竹島問題の歴史

29.4.12

1875 Stieler "Hand Atlas," Map of Japan, Korea, and China

The following map, entitled "China, Korea, and Japan," is from the 1875 edition of the Stieler "Hand Atlas," which is recognized as "one of the most comphrehensive and best executed 19th century German atlases," according to the David Rumsey Map Collection Web site. The map itself has printed on it: "Gotha: Justus Perthes 1872," which seems to be the publisher and date of the original map. You can read more about the map on the David Rumsey Map Collection Web site HERE.

The reason I am posting the map is that Watanabe Kouki (渡辺洪基) mentioned it in his second 1876 letter entitled "Concerning Matsushima." Mr. Watanabe was the  Director of the Bureau of Documents in Japan's Ministry of Foreign Affairs at the time. The Japanese reference in his letter was as follows:
千八百七十五年ゴッ タノスチールスノアトラス
1875 Gotha: "Stieler Atlas"
Mr. Watanabe used the map as one of several examples of Western maps that showed "Matsushima" as Dagelet Island (Ulleungdo), at the coordinates 37 degrees 25 minutes N. latitude and 130 degrees 56 minutes E. longitude.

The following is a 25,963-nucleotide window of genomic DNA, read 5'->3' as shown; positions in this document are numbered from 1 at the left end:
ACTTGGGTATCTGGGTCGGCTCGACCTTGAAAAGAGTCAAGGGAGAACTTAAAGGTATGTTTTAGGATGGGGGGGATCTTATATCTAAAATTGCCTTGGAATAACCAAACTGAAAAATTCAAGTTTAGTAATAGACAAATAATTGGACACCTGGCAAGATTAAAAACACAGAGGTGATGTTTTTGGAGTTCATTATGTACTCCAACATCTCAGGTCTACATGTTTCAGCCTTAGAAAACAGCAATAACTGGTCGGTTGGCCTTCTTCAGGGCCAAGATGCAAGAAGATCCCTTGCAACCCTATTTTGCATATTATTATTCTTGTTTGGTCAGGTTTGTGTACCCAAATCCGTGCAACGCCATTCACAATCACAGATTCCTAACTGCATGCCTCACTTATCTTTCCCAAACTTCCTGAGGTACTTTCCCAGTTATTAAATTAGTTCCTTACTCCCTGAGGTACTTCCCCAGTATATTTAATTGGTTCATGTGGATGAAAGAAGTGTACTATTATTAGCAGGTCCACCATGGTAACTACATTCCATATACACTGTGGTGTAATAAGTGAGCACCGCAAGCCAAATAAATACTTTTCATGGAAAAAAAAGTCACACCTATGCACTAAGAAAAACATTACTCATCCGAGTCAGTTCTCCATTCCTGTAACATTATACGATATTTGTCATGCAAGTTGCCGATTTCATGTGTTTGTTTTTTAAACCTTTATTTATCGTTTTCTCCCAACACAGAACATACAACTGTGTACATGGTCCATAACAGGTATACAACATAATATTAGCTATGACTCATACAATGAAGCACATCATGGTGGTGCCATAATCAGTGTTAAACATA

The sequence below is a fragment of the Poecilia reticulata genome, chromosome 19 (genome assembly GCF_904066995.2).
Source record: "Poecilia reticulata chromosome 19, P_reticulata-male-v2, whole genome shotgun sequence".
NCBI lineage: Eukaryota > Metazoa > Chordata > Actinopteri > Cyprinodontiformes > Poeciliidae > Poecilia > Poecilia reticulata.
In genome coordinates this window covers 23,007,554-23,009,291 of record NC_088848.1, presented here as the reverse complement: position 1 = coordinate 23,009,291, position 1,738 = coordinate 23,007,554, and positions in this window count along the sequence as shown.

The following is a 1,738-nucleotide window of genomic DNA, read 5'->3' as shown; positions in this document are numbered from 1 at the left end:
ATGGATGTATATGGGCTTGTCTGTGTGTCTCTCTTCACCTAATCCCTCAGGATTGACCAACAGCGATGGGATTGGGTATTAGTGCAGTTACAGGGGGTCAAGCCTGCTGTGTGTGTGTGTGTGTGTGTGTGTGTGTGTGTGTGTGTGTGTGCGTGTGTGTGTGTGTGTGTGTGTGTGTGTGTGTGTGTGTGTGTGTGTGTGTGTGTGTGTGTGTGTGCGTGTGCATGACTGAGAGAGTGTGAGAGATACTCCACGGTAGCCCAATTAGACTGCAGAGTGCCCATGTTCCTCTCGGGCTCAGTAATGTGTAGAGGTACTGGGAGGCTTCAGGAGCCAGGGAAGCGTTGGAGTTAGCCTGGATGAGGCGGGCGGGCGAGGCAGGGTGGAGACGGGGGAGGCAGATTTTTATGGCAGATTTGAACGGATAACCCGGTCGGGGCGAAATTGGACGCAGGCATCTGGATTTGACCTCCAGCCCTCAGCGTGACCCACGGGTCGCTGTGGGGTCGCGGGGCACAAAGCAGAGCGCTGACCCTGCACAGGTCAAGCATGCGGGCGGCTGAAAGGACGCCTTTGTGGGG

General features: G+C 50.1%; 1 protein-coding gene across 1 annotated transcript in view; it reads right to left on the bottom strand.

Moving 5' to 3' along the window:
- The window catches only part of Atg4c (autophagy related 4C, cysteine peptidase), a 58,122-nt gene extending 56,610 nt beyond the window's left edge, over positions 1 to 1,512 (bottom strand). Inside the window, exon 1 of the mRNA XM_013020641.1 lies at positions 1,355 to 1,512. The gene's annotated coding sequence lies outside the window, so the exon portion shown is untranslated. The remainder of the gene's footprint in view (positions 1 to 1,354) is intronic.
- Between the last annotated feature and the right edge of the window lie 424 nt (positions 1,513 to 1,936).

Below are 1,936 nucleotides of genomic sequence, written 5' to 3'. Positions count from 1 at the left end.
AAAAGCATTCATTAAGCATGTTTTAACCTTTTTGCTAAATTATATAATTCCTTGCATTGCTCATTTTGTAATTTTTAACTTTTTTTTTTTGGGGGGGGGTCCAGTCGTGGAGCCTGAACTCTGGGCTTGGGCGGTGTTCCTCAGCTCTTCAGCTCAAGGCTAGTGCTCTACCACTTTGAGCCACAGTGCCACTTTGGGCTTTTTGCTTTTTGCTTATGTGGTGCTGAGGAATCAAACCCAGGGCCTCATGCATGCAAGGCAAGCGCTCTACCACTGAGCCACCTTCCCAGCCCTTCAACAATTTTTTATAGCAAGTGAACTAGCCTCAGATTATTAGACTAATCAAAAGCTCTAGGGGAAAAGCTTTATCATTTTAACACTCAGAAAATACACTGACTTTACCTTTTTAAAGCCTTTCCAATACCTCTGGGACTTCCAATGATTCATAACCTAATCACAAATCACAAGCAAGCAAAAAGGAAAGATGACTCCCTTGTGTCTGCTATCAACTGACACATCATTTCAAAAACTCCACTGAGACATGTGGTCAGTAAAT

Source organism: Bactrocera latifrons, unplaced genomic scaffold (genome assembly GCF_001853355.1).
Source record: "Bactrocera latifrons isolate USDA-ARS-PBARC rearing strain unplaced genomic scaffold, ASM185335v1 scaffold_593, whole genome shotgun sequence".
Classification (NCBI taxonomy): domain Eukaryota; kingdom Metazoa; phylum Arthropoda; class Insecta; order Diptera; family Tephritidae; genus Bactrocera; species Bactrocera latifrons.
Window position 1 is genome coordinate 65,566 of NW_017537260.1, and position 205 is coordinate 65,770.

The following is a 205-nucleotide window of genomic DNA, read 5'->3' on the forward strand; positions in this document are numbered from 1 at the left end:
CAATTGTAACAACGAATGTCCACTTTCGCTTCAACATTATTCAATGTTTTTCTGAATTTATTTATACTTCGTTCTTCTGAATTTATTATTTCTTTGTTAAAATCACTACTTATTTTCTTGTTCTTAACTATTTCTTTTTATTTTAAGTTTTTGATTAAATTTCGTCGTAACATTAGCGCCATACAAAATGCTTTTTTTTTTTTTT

The map also showed Liancourt Rocks labeled both as "Liancourt In." and "Hornet In." In his letter, Mr Watanabe referred to Liancourt Rocks as "Oki's Matsushima." The purpose of the letter was to determine if Ulleungdo was also being referring to as "Matsushima." Mr. Watanabe considered "Oki's Matsushima" (Liancourt Rocks) to be Japanese territory, but he was uncertain of the other Matsushima, which he suspected was Ulleungdo.

Though the map draws the boundry between Japan and Korea to the west of Ulleungdo (Dagelet I.), Ullleungdo was already recognized by Japan as Korean territory. The mapmaker must have heard of the the Japanese island of Matsushima and assumed it was referring to Ulleungdo instead of Liancourt Rocks.












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